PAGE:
If Tony is less than heartbroken over his mother's death, it is because he isn't so sure that she wasn't going to do the feds dirty work and sing against him in a racketeering case. The feds clearly need more evidence against Tony or else they wouldn't be trying to bug his house while members of the "Bing" family (the feds nicknamed the Sopranos after Tony's strip club, Bada Bing) go on with their daily chores in Sunday's extremely funny opening hour, "Mr. Ruggiero's Neighborhood." Initially the feds are about as adapt at pulling this off as Mr. Rogers might be.
Sunday's second hour, "Proshai Luvushka" (10 p.m.), focuses on Livia's death and wake and Janice's attempt to get a leg up on mom's assets. This is also the episode in which Tony turns into Archie Bunker when he meets his daughter's boyfriend, a movie expert. What, you expected they'd bond over "Public Enemy" (in which the mobster was at least loved by his mother).
Next Sunday's third episode, "Fortunate Son," finds Tony looking to Melfi for some help dealing with his pain - or lack thereof - for his mother's death. We also are treated to the comic adventures of Christopher (Michael Imperioli) after he discovers being a "made" man doesn't mean that he is going to have it made. The war between Janice and Livia's Soviet housekeeper, Svetlana (Alia Kliouka), escalates. And we learn that Anthony Jr. has humorously some of Tony's uncontrollable behavior.
If the long wait for more "Sopranos" episodes made viewers as anxious as Tony often is, the anxiety was misplaced. Once and again, Chase and his writing gang show wonderful results.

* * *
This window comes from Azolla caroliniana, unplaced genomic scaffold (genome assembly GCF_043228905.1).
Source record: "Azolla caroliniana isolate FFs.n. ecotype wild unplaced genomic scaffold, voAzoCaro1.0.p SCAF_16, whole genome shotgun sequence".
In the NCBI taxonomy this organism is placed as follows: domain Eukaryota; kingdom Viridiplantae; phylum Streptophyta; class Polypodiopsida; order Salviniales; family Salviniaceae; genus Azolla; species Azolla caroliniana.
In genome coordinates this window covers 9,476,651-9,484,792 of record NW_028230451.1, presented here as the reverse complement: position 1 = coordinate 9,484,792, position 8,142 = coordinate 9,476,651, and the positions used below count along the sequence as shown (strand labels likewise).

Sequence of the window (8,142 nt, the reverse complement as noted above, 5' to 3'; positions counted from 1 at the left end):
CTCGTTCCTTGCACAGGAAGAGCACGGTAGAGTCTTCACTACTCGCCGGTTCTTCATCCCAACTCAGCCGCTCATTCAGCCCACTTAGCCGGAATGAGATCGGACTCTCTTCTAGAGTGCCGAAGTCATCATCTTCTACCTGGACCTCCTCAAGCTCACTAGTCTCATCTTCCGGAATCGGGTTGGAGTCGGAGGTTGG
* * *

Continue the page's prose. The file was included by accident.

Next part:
Rating: 4 stars out of 4
If CBS hadn't rushed on "Big Apple" to fight "ER" (10 tonight, Channel 4), the new series from Buffalo natives David Milch and Anthony Yerkovich, it might have been able to send along three episodes like HBO and allowed critics to see where it is headed.
Tonight's pilot is a very complicated, intriguing story about Russian mobsters, frustrated FBI agents, untrustworthy informants and cynical New York Police Department detectives who play more games with each other than the cast of "Survivor." Unlike "The Sopranos," "Big Apple" is totally dark and just about devoid of any humor.
Milch and Yerkovich have attracted an excellent cast that includes Ed O'Neill, David Straithairn, Titus Welliver, Michael Madsen, Glynn Turman, Donnie Wahlberg and Kim Dickens (the only female regular).
It is hard to service them all adequately in one hour. O'Neill gets the most screen time, playing a character, Detective Mike Mooney, who is five city boroughs away from Al Bundy. Mooney is cynical about everything, including why the FBI wants him and his young partner to work with the agency on solving a murder case.
Welliver, a "NYPD Blue" guest and former cast member on Milch's "Brooklyn South," is FBI agent Jimmy Flynn, who has the Sipowicz ability to bend a rule or two if it yields extra information. Madsen is Terry Maddock, a bar owner and informant with suspicious motives. He is mentoring a thug, Chris Scott (Wahlberg).
The "Apple" opener bites off more than it can chew. But it sets up what could be potentially as interesting as another critically-acclaimed (and short-lived) CBS series, "EZ Streets."
Rating: 3 stars out of 4